Arbitrators, Evident Partiality, and Contrived Ignorance

“Evident partiality” is one of the very few grounds upon which a court may vacate an arbitral award under Section 10 of the Federal Arbitration Act. The typical target of Section 10(a)(2) is an arbitrator who knows of a conflict of interest, fails to disclose it, and therefore fails to secure a waiver from the … Continue reading Arbitrators, Evident Partiality, and Contrived Ignorance

Wrongful Death and Arbitration

A recent case from the Ohio Supreme Court illustrates a division in the way different jurisdictions treat workers’ compensation claims where the employer and employee signed an arbitration agreement. In Peters v. Columbus Steel Castings Co., 115 Ohio St.3d 134 (2007) http://www.sconet.state.oh.us/rod/newpdf/default.asp, the employee agreed to arbitrate all claims he might have against his employer. … Continue reading Wrongful Death and Arbitration

The Possible Effect of Tightened Pleading Requirements on ADR

Last summer, in Bell Atlantic Corp. v. Twombly, 550 U.S. ___, 127 S.Ct. 1955, 167 L.Ed.2d 929 (2007), the Supreme Court may have signaled the tightening of pleading requirements.  I’ve been wondering whether this also could signal the beginning of a trend that will affect the value—and perhaps even the viability—of ADR.  It’s pretty clear … Continue reading The Possible Effect of Tightened Pleading Requirements on ADR

Diplomacy as Catastrophe? Or is it a BOBO—the Best of Bad Options…

North Korea’s agreement to dismantle its nuclear program appears to be a stunning success of diplomacy. The six party talks appear to have brought the right actors to the table that can offer both carrots and sticks. Our $100 million in aid (1/3 of total package) seems like a bargain. Could it be that this … Continue reading Diplomacy as Catastrophe? Or is it a BOBO—the Best of Bad Options…

In Praise of (Written) Representations in Mediated Settlements

Too often, mediated settlement agreements produce post-mediation litigation in which one party alleges that the mediated agreement was the product of fraud. By encouraging parties to employ standard contracting devices, mediators can help parties to avoid some of most challenging aspects of these fights—and hopefully avoid the fights altogether. Last week, Professor Ellen Deason posted … Continue reading In Praise of (Written) Representations in Mediated Settlements

Enforcement of Mediation Clauses, Careful Drafting and Separability

Recently, in an unpublished per curiam opinion in USA Flea Market v. EVMC Real Estate Consultants, et al., 2007 WL 2615887 (11th Cir., Sept. 12, 2007), a three-member panel of the Eleventh Circuit reversed summary judgment for a party seeking to enforce a contractual obligation to mediate as a condition precedent to litigation.  Like so … Continue reading Enforcement of Mediation Clauses, Careful Drafting and Separability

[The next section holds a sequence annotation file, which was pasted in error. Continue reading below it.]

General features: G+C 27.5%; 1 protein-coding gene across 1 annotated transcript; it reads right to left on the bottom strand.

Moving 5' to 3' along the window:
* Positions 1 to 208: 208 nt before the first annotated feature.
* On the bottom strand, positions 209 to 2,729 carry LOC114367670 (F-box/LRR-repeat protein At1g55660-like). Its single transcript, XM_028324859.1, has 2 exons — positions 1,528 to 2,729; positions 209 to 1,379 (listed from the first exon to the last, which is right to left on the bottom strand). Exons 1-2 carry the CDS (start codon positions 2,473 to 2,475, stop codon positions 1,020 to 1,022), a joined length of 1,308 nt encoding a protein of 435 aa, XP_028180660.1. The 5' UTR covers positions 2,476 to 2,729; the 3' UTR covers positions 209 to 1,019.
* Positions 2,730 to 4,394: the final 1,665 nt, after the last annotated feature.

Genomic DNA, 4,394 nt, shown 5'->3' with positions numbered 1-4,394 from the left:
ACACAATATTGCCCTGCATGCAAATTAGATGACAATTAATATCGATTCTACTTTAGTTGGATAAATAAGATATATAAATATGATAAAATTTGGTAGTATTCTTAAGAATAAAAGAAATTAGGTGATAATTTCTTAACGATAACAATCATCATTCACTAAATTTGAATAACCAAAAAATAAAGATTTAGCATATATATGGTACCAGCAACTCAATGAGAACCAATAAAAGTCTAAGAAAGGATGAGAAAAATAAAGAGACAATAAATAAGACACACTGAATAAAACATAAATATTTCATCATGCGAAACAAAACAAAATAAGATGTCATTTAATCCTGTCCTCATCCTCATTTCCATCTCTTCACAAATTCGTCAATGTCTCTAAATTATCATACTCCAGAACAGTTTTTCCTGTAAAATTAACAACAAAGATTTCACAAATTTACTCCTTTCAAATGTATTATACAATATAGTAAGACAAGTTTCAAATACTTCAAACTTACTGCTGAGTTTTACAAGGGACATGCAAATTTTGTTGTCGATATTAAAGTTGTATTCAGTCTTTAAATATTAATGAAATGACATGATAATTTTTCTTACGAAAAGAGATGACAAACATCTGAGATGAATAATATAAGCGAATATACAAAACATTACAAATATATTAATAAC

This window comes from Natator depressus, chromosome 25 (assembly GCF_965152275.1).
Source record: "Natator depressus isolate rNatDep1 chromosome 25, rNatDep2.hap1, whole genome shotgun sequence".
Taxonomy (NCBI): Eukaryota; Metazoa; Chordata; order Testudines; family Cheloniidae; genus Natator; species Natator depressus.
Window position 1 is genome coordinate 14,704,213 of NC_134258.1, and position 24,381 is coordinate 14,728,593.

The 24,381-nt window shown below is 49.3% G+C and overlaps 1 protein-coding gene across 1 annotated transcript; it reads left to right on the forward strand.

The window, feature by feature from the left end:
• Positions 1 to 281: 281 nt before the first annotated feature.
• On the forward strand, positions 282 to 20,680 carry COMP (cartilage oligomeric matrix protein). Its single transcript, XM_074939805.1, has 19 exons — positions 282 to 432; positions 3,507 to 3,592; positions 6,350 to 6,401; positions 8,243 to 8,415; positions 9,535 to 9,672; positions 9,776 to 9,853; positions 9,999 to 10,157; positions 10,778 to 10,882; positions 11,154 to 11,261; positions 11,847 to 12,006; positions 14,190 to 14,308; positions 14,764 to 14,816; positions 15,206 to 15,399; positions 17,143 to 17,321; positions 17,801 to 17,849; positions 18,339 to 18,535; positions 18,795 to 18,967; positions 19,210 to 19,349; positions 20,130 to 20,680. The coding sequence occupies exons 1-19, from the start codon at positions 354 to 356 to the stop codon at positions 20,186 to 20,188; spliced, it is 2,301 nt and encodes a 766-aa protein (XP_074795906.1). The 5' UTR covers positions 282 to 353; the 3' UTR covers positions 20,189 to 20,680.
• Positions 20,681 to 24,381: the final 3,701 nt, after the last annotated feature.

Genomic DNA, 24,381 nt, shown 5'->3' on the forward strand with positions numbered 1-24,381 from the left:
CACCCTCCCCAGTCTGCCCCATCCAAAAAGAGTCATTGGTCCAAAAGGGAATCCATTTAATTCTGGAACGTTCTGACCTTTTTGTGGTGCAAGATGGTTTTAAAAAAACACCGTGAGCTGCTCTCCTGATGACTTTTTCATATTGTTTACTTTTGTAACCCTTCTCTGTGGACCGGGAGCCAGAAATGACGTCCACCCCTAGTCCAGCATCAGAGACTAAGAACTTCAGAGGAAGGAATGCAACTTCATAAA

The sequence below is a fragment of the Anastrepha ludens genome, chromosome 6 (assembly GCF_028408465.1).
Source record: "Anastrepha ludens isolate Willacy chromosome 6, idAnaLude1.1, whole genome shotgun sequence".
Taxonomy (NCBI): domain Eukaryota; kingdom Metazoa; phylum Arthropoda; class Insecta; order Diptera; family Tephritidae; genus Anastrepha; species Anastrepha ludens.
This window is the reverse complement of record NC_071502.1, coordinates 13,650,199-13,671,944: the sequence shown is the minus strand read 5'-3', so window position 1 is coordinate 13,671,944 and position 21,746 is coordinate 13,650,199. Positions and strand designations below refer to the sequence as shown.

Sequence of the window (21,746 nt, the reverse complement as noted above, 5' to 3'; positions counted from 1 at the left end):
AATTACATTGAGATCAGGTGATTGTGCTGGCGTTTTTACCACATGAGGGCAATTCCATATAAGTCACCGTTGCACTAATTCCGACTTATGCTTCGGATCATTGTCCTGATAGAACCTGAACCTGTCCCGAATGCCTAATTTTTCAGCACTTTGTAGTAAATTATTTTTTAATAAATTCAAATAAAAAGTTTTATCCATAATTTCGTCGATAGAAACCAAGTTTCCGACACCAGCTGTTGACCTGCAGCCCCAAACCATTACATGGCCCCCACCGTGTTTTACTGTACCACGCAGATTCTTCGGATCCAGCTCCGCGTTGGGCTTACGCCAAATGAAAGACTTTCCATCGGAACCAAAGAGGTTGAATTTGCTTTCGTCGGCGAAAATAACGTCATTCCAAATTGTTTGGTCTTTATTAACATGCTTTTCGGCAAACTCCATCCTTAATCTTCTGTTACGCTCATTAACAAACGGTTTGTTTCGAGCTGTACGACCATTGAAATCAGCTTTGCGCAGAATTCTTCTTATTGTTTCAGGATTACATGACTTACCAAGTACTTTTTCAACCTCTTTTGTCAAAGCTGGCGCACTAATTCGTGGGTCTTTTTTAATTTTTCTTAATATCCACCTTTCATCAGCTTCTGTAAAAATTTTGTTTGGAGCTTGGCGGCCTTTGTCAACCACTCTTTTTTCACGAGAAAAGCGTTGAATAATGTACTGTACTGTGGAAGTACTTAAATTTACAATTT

Why I Want to Negotiate with Ann Coulter

Ironically, I was reading the latest articles in the Journal of Personality and Social Psychology relevant to negotiation when I heard about Ann Coulter’s diatribe last week regarding her “perfect world” in which everyone would be Christian. When challenged as to whether she actually meant this, she held fast, arguing that Christianity is like “Federal … Continue reading Why I Want to Negotiate with Ann Coulter

Should arbitration transcripts be routine?

Proponents of arbitration have long touted the core values of arbitration: speed, efficiency and finality. As arbitration agreements have become increasingly widespread, many critics suggest that the lack of due process protections in arbitration result in unfairness, especially to the classic one-shot player – the consumer or employee. One way to ensure that parties receive … Continue reading Should arbitration transcripts be routine?

Mediation Fees as Recoverable Costs?

Under the “American Rule,” each party bears the burden of whatever expenses it incurs during the course of litigation, regardless of the outcome of the case. Federal Rule of Civil Procedure 54 presents one exception to this broad assertion. Under its terms (and equivalent state provisions), “costs other than attorneys’ fees shall be allowed as … Continue reading Mediation Fees as Recoverable Costs?

Restorative Justice–Both Pursuing Justice and Repairing the Harm

On the day that the Foreign Relations Committee voted to call the Armenian genocide a “genocide”, it is perhaps even more fitting to talk about restorative justice and human rights.  As promised last week, I wanted to report on Carrie Menkel-Meadow’s talk at Marquette.  Carrie’s talk was entitled Cultural Variations in Restorative Justice: Case Studies … Continue reading Restorative Justice–Both Pursuing Justice and Repairing the Harm

When Is the Temptation Too Much?

Like Sarah (see her 10/8/07 post), I also noticed that Public Citizen released a report on the credit card industry’s use of mandatory arbitration clauses.  The report uses plenty of inflammatory language:  consumers are being “forced into the shadowy world of binding mandatory arbitration,” arbitration firms “hire arbitrators to rubber-stamp rulings that favor business,” and … Continue reading When Is the Temptation Too Much?

Fraud in Mediated Settlement Agreements

From Professor Ellen Deason, Moritz College of Law at the Ohio State University, comes our first guest blog: Most court challenges to the enforcement of settlement agreements reached through mediation are doomed to fail.  As shown by Jim Coben’s and Peter Thompson’s empirical analysis of litigation concerning mediation, courts are far more likely to enforce … Continue reading Fraud in Mediated Settlement Agreements